Finally, as we pointed out back in December 2010, the region’s overall approach to IT, including SaaS and all things Cloud, is to invest widely and heavily (828RA, Cloud IT in AsiaPac: Pedal to the Metal and Passing the West, 20Dec2010). To paraphrase a Steppenwolf tune from the 1960s, Asia/Pac firms are firing all of their guns at once and exploding into space. They have the business need and the capital to invest powerfully in IT, and they are doing just that in order to maintain and even accelerate any business advantage they can develop. They’re starting from farther behind in than most regions in the IT arms race, but they are sparing little expense in the effort to forge ahead – and that means they acquire IT from as many useful sources as is possible.
Market Impact The key market impact lies in the continued mainstreaming of SaaS, as we pointed out two years ago in 570RA A Slice of SaaS: Worldwide Channel Preferences Show Mainstream Trends, 04Mar2009.
Providers will increasingly rely upon channel partners to sell, integrate, manage, and service their offerings.
We can expect to see greater diversification among service aggregators, as emerging requirements get sorted out. The telcos, for example, are only just getting started and will likely take a much larger role as mobile applications become more important to SaaS.
For the US and Europe, emerging from the doldrums will likely result in greater variety in sourcing, somewhat mirroring the Asian trend (although somewhat less intense). As for the Asian sourcing picture, it will be interesting to track the types of aggregation models that emerge from the current interest in developing all variations.
Another area of impact for diversification of sourcing is in leveling the playing field between SMEs and LEs. Local aggregation and implementation makes it possible to take advantage of enterprise-class SaaS services without the need for extensive integration or expertise. The aggregator can handle all of the complexities while providing access to market-leading services. As this model catches on, LEs are also being drawn to it on the basis of cost savings, particularly as it gathers momentum and proves successful.
Ultimately, the natural evolution of SaaS is toward a model that provides the same level of integration, safeguards and governance that are expected in the enterprise IT environment. But it will all be happening in the Cloud. We are now moving rapidly into a stage of development where this will become increasingly evident. In 2012 to 2014, we expect to see greater sourcing diversification in North America and Europe, with some influence possible from developing models in Asia (particularly in the sector catering to SMEs). Opportunities will open for new concepts of services provision, with niches in familiar areas of market focus such as vertical industry, business size, IT expertise, special IT requirements, etcetera. The movement toward providing a complete IT solution will require changes across a wide range of current supplier practices, including the opening of new opportunities, new alliances, and new incentives for collaboration.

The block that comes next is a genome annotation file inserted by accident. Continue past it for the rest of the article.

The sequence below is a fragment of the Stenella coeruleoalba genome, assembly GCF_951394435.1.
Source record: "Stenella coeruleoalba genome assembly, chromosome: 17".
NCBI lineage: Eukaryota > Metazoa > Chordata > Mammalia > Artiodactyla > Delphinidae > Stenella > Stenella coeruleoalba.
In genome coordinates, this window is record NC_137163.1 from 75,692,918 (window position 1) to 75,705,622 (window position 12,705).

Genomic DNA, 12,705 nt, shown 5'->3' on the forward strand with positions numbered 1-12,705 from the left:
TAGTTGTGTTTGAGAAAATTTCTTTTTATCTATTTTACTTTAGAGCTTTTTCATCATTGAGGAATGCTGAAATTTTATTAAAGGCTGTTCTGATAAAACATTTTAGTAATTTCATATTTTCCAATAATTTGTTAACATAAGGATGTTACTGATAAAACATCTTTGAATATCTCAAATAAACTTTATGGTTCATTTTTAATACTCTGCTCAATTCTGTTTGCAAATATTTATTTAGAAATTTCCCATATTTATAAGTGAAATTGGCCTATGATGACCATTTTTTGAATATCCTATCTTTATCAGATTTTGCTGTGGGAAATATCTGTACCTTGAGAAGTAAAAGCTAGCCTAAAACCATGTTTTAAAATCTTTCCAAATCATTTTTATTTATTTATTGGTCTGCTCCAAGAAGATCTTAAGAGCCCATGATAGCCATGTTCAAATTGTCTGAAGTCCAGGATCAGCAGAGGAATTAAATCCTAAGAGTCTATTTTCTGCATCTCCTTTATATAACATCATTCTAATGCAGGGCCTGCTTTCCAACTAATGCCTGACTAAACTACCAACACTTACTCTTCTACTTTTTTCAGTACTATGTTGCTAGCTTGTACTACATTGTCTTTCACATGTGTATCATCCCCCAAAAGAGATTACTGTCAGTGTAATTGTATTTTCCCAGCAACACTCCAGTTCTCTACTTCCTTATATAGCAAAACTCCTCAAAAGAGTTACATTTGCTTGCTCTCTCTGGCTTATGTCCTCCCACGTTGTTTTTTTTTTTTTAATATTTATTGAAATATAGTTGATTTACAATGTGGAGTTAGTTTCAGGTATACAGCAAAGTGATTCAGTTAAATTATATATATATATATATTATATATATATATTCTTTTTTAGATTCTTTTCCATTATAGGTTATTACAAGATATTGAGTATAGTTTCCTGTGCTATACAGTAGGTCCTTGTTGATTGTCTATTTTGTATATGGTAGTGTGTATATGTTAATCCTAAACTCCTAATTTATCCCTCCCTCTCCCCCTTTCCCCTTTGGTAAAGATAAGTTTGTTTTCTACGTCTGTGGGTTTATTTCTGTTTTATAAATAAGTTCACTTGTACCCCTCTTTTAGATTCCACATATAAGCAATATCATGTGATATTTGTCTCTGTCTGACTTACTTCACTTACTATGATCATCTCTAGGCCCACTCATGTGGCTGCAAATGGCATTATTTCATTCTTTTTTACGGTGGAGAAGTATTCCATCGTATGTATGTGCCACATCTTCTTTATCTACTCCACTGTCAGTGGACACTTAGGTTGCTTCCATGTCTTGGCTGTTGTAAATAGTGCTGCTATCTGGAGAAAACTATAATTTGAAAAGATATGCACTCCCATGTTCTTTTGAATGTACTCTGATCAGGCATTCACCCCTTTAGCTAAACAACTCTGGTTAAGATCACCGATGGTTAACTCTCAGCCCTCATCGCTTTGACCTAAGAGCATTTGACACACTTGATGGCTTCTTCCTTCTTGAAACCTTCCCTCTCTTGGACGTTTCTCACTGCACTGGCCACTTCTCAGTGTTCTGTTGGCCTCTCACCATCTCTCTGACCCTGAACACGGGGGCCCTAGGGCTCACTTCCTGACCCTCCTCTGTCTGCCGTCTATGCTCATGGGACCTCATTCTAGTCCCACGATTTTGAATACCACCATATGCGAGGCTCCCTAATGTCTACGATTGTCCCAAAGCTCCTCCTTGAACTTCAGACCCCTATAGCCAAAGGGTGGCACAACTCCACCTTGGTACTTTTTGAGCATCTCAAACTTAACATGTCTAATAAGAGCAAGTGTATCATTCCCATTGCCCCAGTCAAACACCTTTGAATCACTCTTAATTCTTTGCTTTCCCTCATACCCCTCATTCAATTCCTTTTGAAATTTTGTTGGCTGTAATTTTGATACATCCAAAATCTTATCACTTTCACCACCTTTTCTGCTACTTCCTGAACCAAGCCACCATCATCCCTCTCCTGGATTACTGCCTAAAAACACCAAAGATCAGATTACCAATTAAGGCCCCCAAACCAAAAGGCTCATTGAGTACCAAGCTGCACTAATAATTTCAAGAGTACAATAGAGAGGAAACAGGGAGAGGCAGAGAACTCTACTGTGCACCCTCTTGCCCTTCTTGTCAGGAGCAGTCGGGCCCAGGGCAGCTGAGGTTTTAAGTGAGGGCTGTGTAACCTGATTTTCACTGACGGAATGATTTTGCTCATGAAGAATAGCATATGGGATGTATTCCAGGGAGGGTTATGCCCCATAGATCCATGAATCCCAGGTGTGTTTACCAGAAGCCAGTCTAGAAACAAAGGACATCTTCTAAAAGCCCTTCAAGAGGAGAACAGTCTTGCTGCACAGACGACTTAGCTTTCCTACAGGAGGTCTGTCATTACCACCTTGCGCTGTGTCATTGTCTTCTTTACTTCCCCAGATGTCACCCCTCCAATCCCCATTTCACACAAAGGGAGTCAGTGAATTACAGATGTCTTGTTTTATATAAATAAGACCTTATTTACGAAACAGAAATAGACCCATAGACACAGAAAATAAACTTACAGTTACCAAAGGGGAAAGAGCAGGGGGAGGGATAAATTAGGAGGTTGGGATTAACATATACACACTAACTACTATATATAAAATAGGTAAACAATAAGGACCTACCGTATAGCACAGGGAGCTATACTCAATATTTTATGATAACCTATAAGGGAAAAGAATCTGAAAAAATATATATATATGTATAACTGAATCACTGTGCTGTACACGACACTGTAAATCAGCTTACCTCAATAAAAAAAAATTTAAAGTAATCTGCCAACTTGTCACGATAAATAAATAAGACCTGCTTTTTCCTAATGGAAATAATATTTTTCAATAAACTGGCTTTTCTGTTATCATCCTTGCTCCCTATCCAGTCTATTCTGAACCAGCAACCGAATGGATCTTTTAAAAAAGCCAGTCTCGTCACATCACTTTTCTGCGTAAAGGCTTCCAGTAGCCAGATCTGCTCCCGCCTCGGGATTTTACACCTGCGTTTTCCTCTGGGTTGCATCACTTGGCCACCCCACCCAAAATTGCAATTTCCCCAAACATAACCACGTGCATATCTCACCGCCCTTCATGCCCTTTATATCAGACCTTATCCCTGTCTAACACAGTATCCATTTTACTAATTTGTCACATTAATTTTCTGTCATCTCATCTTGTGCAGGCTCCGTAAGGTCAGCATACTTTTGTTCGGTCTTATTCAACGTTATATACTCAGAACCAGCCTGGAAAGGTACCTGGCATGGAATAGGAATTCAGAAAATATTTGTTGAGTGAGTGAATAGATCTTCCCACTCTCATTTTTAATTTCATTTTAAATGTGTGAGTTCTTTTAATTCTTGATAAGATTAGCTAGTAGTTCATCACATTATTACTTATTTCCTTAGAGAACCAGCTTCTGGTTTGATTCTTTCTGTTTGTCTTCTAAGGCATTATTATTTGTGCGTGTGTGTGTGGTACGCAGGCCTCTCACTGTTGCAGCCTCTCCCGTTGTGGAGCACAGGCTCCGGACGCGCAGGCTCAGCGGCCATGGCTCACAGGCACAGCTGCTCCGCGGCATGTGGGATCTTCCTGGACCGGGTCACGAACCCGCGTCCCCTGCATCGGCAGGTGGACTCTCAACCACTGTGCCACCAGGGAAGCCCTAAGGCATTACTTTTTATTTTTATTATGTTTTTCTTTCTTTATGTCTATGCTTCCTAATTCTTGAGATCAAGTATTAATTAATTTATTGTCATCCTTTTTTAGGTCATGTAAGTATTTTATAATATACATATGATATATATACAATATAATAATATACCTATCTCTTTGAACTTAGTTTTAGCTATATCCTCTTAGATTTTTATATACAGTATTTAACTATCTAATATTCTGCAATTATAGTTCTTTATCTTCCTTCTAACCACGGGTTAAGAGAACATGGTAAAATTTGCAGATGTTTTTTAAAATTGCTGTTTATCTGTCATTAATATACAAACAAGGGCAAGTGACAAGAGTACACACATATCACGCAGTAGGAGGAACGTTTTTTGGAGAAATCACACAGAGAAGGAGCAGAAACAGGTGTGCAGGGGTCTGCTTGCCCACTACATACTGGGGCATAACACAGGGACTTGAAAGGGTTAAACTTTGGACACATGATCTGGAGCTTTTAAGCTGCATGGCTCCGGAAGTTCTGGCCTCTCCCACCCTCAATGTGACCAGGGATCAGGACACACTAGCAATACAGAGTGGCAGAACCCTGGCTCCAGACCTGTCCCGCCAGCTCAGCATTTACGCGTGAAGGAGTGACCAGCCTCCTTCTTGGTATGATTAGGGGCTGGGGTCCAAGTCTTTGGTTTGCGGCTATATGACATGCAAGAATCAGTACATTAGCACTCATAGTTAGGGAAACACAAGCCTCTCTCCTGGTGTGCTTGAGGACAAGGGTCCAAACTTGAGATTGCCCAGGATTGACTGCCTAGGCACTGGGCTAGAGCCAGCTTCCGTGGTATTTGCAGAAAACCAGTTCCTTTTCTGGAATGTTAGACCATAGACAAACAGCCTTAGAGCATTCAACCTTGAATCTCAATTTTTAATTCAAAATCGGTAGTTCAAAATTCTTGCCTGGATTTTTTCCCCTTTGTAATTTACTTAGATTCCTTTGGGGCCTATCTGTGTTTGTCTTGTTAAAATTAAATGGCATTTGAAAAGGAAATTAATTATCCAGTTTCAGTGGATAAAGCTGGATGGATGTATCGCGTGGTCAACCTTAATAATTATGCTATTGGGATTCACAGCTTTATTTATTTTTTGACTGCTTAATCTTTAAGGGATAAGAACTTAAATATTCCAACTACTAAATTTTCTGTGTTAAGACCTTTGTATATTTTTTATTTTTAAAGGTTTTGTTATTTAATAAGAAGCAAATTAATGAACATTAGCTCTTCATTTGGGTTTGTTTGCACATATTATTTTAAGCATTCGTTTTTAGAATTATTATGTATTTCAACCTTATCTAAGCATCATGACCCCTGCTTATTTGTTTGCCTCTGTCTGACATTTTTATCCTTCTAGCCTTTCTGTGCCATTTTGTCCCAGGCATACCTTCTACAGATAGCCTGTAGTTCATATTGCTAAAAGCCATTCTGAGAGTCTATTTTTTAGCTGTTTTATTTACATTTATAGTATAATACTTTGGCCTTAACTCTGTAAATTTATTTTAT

Note 1: Saugatuck’s 6th Annual SaaS Survey
Since 2006, Saugatuck has surveyed more than 7,500 SaaS user executives; interviewed more than 1,600 IT, Finance and C-level business executives regarding their SaaS buying and use; and been briefed more than 700 times by SaaS providers.
In February 2012, Saugatuck completed its sixth annual SaaS/Cloud Business Solutions global survey program. This year’s program includes data from more than 200 executive-level participants with all sizes of firms across all industry types. The survey program is being complemented with in-depth user executive interviews, and briefings with SaaS providers, from traditional IT Master Brands to leading-edge Cloud Business Solution and platform providers.
The data report for this year’s survey has been published for Saugatuck CRS clients and is available to them by clicking here. An abridged version of the report is available to registered Research Alert readers by clicking here. Additional reports and Strategic Perspectives using the research and analysis from this program are in development, and will be published over the coming weeks and months.